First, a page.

How to Build an ETF Portfolio

ETF Portfolio

Let alone the thought of “how to build an ETF portfolio”, just building a normal investment portfolio requires a lot of thought and planning. The reason being, it takes time for a portfolio to take a good shape and provide stable returns.

For smaller investors there is a challenge in terms of saving and accumulating sufficient sums of money that helps them to diversify across asset classes.

On the other hand for large investors the key challenge is the deployment of savings and investments in the right avenues in tune with their requirements and risk appetite.

Until recent times we have heard about building a portfolio using stock selection techniques and using a few debt funds or deposits to get an exposure to debt.

Today, there are many more choices in addition to these traditional instruments. For instance exchange traded funds (ETFs) are going to be an indispensable part of most portfolios. Yes, you can build an ETF portfolio and here is how

What is an ETF? How does it work?

An ETF is a security that tracks and mirrors the performance of an index, commodity, or sector and trades in shares (like a stock) on an exchange. An ETF is actually a sort of mutual fund whose shares or units trade like a stock intraday. The value of an ETF is linked to the value of the asset it is tracking.

For example Nifty ETF is available at Rs.540 when the Nifty index is at a level of 5,440. If Mr.Murali invests in one unit of Nifty ETF (say Nifty Bees which is managed by Benchmark Mutual Fund), he has to shell out Rs.540 to buy one unit.

Buying one unit gives Murali the power to diversify across the Nifty 50 stocks in one shot. If Nifty moves up then Nifty ETF also moves up proportionately because the portfolio of Nifty ETF replicates the Nifty just like an index fund.

In case of individual stock picking you can go wrong in your selection or may not be able to respond to news or developments and your portfolio can lose value. Similarly in case of mutual funds where you invest your savings, the investment calls rest on the Fund Manager who can also be prone to mistakes or errors of judgment. However, if you invest in Nifty ETF your only risk is the fall in index level, but even that is not dramatic because Nifty is diversified across several sectors of the economy and provides good risk control and reasonable returns.

Building a Portfolio

Building an investment portfolio takes time. Even if you have adequate savings and resources it is important to plan and tread cautiously. The following broad steps are required for planning your investments or finances in general: –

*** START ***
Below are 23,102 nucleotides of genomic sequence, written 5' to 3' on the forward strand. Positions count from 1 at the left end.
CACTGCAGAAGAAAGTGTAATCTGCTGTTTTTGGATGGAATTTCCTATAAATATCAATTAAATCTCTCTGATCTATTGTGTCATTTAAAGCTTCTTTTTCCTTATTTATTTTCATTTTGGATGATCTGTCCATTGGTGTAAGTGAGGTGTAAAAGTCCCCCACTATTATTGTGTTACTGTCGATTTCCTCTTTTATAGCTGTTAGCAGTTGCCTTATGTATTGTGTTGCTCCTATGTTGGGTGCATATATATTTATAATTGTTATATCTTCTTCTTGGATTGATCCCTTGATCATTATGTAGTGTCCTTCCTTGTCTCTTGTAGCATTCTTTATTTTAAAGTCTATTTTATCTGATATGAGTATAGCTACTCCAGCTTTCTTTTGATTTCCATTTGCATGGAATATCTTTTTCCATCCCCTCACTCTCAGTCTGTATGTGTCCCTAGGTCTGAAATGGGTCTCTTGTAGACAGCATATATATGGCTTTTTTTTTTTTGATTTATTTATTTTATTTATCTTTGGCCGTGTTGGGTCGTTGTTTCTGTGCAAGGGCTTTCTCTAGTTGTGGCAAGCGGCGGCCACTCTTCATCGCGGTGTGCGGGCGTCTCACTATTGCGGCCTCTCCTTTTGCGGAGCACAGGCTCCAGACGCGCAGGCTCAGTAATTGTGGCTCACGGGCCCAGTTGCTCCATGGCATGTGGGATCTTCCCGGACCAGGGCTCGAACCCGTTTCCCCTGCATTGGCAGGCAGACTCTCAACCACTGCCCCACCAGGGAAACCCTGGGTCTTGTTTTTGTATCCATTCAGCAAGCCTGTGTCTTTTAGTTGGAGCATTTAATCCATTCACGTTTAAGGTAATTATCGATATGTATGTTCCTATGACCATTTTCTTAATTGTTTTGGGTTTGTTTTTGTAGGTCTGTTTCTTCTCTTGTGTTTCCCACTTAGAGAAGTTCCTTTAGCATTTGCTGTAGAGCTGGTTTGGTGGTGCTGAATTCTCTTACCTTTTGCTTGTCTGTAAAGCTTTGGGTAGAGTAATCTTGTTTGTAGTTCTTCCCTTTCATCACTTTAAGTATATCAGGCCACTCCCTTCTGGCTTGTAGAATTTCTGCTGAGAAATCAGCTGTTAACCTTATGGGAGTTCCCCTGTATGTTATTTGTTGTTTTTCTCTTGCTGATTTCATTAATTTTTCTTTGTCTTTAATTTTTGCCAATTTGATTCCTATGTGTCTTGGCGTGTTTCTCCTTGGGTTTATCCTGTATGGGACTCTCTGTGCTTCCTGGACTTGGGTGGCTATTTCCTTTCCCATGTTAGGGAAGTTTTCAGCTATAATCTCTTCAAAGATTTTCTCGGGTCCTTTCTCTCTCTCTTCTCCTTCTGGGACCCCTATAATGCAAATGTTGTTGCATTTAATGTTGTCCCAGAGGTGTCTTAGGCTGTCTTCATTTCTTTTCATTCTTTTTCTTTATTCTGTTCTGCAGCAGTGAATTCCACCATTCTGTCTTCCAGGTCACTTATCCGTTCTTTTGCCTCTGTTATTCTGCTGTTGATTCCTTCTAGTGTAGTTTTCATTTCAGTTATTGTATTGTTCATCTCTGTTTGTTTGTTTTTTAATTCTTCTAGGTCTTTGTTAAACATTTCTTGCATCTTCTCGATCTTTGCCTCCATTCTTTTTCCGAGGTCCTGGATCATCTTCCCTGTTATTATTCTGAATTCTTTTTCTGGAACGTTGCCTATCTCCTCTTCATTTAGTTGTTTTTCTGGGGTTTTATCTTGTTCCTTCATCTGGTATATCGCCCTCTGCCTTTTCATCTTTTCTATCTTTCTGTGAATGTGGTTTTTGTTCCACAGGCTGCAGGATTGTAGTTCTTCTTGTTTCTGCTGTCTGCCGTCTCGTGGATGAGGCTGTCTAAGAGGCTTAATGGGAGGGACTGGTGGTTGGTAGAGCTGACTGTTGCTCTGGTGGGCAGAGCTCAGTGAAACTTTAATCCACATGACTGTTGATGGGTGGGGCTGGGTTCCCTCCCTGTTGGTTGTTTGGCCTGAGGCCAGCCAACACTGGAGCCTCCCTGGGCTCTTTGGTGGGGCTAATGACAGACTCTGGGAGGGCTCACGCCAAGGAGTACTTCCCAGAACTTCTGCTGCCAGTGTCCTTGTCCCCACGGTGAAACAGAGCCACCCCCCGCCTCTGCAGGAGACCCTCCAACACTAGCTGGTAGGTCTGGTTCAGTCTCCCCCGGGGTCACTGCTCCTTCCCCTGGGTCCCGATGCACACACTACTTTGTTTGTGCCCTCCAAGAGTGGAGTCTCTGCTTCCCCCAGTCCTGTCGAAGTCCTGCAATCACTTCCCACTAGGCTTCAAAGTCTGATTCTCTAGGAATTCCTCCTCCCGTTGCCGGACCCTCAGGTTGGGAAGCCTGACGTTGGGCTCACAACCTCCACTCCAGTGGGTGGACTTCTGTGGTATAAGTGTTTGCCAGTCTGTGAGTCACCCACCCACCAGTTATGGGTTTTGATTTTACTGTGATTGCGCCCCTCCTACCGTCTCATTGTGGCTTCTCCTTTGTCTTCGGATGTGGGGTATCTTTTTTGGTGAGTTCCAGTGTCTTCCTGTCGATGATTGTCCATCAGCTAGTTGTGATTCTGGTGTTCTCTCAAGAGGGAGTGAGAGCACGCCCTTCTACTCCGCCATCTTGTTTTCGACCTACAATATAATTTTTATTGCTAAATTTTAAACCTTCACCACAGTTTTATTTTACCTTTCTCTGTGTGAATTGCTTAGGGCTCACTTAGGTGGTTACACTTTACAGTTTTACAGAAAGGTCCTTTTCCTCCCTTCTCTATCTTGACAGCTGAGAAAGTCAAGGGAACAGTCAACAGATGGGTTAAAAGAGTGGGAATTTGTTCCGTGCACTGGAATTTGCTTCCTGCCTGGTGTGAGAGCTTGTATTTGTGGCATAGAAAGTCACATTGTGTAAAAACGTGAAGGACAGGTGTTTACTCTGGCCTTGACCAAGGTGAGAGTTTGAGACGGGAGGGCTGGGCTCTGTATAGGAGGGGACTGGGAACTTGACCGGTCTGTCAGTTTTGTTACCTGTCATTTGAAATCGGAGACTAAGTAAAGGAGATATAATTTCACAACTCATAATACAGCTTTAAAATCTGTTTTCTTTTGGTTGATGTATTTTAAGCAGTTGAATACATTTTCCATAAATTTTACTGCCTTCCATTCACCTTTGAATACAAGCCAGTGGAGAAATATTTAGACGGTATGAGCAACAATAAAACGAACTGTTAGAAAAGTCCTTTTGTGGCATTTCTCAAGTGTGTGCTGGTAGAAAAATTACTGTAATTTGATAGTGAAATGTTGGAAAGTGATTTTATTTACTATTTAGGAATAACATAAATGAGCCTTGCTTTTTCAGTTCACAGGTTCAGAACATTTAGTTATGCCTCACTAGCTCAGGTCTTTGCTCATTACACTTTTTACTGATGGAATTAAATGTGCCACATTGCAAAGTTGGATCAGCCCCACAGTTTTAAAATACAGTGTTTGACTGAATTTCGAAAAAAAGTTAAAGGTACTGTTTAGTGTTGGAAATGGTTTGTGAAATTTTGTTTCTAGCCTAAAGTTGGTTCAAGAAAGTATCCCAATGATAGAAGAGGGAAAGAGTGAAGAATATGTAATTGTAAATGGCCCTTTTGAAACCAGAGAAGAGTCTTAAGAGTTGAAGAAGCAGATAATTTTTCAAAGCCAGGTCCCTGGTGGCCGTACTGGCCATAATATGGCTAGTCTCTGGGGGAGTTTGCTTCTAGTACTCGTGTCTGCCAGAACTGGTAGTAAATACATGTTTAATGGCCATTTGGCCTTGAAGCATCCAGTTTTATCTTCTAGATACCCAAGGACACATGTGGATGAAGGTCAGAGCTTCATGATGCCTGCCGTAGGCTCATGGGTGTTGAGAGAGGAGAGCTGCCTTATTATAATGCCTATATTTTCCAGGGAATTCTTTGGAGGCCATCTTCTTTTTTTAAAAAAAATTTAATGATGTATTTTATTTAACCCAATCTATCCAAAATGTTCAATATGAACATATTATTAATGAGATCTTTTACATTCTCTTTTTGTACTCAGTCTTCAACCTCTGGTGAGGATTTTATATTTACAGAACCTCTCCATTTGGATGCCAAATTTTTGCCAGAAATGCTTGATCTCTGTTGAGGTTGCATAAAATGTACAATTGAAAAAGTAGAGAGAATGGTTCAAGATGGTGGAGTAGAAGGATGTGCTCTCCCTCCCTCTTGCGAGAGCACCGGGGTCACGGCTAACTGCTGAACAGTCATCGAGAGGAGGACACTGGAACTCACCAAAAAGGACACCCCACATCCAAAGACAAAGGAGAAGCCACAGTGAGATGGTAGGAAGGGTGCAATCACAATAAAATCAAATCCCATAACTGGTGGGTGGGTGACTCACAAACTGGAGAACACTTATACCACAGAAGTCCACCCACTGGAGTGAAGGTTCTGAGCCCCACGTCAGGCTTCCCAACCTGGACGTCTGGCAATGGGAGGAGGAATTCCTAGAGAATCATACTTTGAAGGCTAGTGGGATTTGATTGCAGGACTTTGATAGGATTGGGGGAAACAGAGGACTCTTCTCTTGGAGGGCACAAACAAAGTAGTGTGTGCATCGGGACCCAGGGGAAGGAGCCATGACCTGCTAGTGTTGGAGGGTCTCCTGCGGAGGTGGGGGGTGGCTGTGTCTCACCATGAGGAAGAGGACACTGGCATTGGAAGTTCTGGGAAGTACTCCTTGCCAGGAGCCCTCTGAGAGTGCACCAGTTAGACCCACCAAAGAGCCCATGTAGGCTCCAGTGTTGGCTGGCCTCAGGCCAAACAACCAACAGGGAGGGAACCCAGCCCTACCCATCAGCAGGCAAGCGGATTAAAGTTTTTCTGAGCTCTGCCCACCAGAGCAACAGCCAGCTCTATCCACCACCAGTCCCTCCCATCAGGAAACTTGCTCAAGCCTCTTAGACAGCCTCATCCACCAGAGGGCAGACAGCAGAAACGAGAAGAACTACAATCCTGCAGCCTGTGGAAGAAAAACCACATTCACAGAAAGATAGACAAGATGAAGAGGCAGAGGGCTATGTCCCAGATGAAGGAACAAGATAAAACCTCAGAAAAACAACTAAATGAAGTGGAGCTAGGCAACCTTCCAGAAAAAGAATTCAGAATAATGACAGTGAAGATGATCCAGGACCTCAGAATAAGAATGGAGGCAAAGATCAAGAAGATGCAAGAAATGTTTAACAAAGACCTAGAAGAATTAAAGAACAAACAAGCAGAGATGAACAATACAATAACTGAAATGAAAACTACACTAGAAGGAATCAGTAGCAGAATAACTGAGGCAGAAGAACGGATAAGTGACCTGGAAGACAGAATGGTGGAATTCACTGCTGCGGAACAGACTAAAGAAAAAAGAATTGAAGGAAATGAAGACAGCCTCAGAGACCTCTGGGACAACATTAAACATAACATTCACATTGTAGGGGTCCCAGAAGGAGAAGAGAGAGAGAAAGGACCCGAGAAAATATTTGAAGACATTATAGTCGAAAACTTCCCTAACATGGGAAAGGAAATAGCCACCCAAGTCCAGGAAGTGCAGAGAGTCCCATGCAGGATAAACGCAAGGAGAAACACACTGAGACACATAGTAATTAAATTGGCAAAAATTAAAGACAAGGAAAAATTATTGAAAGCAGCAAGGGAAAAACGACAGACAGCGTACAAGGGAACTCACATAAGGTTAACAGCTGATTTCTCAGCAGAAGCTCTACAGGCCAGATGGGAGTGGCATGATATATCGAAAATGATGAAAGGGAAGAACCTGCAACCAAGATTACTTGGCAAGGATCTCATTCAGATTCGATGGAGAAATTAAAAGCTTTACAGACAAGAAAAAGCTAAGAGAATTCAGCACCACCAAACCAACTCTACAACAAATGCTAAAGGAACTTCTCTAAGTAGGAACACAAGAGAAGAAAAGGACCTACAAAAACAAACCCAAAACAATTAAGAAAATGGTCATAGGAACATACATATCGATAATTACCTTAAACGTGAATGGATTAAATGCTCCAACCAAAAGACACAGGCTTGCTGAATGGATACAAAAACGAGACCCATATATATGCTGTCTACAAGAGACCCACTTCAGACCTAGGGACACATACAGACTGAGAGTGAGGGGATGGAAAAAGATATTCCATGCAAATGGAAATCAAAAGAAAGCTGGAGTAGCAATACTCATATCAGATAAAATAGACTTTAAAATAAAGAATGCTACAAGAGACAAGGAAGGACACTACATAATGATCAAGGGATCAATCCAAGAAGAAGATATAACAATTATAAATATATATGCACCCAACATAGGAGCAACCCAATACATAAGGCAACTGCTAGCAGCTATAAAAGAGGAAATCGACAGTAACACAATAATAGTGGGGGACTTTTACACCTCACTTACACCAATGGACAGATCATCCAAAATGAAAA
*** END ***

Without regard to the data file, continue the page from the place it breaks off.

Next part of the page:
• Identify your financial goals
  • See what type of investments or options will help you reach your goals
  • Monitor and review your steps

Sounds simple? Yes but this is just the overall view of financial planning, while the details can be complex. This is where you need the help of a financial planner/adviser or consultant to help you customize your planning and implementation.

Read more on financial planning at – what is financial planning?

Having ETFs in your Portfolio

Building an ETF portfolio is not so different either. The only difference is instead of spending lot of time, energy and money in researching and picking stocks you just have to invest in one or more ETFs across equity, gold, etc.

The way you look at portfolio management will be different from what you have heard all these days. With the advent of technology, new instruments and choices investors have to break from age old beliefs and explore new choices as shown below:

Old School

Diversify across a number of stocks across sectors to build a portfolio to have more safety and reasonable returns.

Modern Thinking

Diversify across asset classes in order to be protected from the cyclical patterns that exist across various assets or instruments. This was evident when the World Economy went through turbulent phases in 2008 and 2009.

Today the smart investors look at gold, debt, real estate and various other asset classes in addition to equity. Don’t get in to the mental block that stock gurus on television feed you day in and day out saying “equities will always emerge as the best asset class”. This is as stupid as keeping all eggs in one basket.

Old School

Investing in stocks and funds will help me beat the markets or benchmark indices.

Modern Thinking

Forget beating the markets because in majority of the cases many funds and portfolios have failed to even match market returns. So history has proved that index investing provides superior returns than individual stock picking.

John Bogle, the legendary investor and founder of Vanguard Group used to say that if you cannot beat the market its better to go with the market. In other words its wiser to invest in index through index funds or ETFs rather than trying to do your own stock picking.

Modern Thinking here is not really new, but has been hidden from your view. It just needs a little bit of dusting, cleaning and a second look at your investments. These concepts have existed for decades but unfortunately hidden from the view of small or individual investors. Why? Obviously professionals are human beings with vested interests.